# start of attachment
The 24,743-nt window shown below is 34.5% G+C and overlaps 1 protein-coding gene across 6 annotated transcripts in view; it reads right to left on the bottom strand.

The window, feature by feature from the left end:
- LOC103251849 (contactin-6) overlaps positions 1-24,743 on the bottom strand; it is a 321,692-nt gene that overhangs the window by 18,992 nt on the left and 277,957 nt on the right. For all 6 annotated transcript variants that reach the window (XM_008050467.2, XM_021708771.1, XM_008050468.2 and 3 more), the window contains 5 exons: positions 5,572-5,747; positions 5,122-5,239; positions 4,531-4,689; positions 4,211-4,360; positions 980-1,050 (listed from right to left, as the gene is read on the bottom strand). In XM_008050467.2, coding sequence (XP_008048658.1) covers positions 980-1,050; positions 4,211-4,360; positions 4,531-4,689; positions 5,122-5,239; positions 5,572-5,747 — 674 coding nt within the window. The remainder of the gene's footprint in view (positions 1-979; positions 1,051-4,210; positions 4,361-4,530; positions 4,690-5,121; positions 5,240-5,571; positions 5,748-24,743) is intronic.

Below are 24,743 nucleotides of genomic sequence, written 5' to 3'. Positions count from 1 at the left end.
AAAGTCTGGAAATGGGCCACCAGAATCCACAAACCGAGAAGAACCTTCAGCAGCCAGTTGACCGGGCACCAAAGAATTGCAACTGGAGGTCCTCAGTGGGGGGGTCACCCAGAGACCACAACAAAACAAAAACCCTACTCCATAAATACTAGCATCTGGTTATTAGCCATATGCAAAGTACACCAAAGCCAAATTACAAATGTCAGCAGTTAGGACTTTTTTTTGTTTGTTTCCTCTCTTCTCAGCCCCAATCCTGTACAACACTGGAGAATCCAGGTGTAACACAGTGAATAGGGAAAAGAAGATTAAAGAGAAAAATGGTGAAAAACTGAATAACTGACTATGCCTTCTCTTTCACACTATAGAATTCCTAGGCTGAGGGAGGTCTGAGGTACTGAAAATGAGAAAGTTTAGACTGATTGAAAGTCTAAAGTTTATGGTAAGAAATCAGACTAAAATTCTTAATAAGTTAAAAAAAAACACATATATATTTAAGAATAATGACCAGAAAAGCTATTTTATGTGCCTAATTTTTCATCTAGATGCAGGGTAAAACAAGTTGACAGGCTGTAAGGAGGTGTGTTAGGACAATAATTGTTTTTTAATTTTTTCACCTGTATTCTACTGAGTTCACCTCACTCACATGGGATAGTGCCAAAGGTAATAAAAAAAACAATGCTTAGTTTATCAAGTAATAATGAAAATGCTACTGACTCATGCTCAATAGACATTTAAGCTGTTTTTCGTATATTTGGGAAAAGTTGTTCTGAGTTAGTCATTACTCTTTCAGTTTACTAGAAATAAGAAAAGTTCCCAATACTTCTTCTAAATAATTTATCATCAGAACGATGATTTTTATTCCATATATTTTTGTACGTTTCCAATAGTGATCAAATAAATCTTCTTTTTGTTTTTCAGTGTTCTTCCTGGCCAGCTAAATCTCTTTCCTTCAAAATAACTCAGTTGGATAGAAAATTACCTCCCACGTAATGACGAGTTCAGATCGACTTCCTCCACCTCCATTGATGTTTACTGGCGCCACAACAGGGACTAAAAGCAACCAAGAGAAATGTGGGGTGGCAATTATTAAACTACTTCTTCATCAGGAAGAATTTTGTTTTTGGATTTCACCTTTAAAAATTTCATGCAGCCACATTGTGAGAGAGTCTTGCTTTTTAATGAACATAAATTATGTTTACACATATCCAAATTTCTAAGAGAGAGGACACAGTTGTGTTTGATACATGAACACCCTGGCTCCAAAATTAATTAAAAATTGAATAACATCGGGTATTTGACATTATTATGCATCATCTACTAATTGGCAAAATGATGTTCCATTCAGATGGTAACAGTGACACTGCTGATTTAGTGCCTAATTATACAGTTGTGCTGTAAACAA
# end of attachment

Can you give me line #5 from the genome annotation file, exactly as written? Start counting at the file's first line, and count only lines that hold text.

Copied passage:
AAAGTCTGGAAATGGGCCACCAGAATCCACAAACCGAGAAGAACCTTCAGCAGCCAGTTGACCGGGCACCAAAGAATTGCAACTGGAGGTCCTCAGTGGGGGGGTCACCCAGAGACCACAACAAAACAAAAACCCTACTCCATAAATACTAGCATCTGGTTATTAGCCATATGCAAAGTACACCAAAGCCAAATTACAAATGTCAGCAGTTAGGACTTTTTTTTGTTTGTTTCCTCTCTTCTCAGCCCCAATCCTGTACAACACTGGAGAATCCAGGTGTAACACAGTGAATAGGGAAAAGAAGATTAAAGAGAAAAATGGTGAAAAACTGAATAACTGACTATGCCTTCTCTTTCACACTATAGAATTCCTAGGCTGAGGGAGGTCTGAGGTACTGAAAATGAGAAAGTTTAGACTGATTGAAAGTCTAAAGTTTATGGTAAGAAATCAGACTAAAATTCTTAATAAGTTAAAAAAAAACACATATATATTTAAGAATAATGACCAGAAAAGCTATTTTATGTGCCTAATTTTTCATCTAGATGCAGGGTAAAACAAGTTGACAGGCTGTAAGGAGGTGTGTTAGGACAATAATTGTTTTTTAATTTTTTCACCTGTATTCTACTGAGTTCACCTCACTCACATGGGATAGTGCCAAAGGTAATAAAAAAAACAATGCTTAGTTTATCAAGTAATAATGAAAATGCTACTGACTCATGCTCAATAGACATTTAAGCTGTTTTTCGTATATTTGGGAAAAGTTGTTCTGAGTTAGTCATTACTCTTTCAGTTTACTAGAAATAAGAAAAGTTCCCAATACTTCTTCTAAATAATTTATCATCAGAACGATGATTTTTATTCCATATATTTTTGTACGTTTCCAATAGTGATCAAATAAATCTTCTTTTTGTTTTTCAGTGTTCTTCCTGGCCAGCTAAATCTCTTTCCTTCAAAATAACTCAGTTGGATAGAAAATTACCTCCCACGTAATGACGAGTTCAGATCGACTTCCTCCACCTCCATTGATGTTTACTGGCGCCACAACAGGGACTAAAAGCAACCAAGAGAAATGTGGGGTGGCAATTATTAAACTACTTCTTCATCAGGAAGAATTTTGTTTTTGGATTTCACCTTTAAAAATTTCATGCAGCCACATTGTGAGAGAGTCTTGCTTTTTAATGAACATAAATTATGTTTACACATATCCAAATTTCTAAGAGAGAGGACACAGTTGTGTTTGATACATGAACACCCTGGCTCCAAAATTAATTAAAAATTGAATAACATCGGGTATTTGACATTATTATGCATCATCTACTAATTGGCAAAATGATGTTCCATTCAGATGGTAACAGTGACACTGCTGATTTAGTGCCTAATTATACAGTTGTGCTGTAAACAA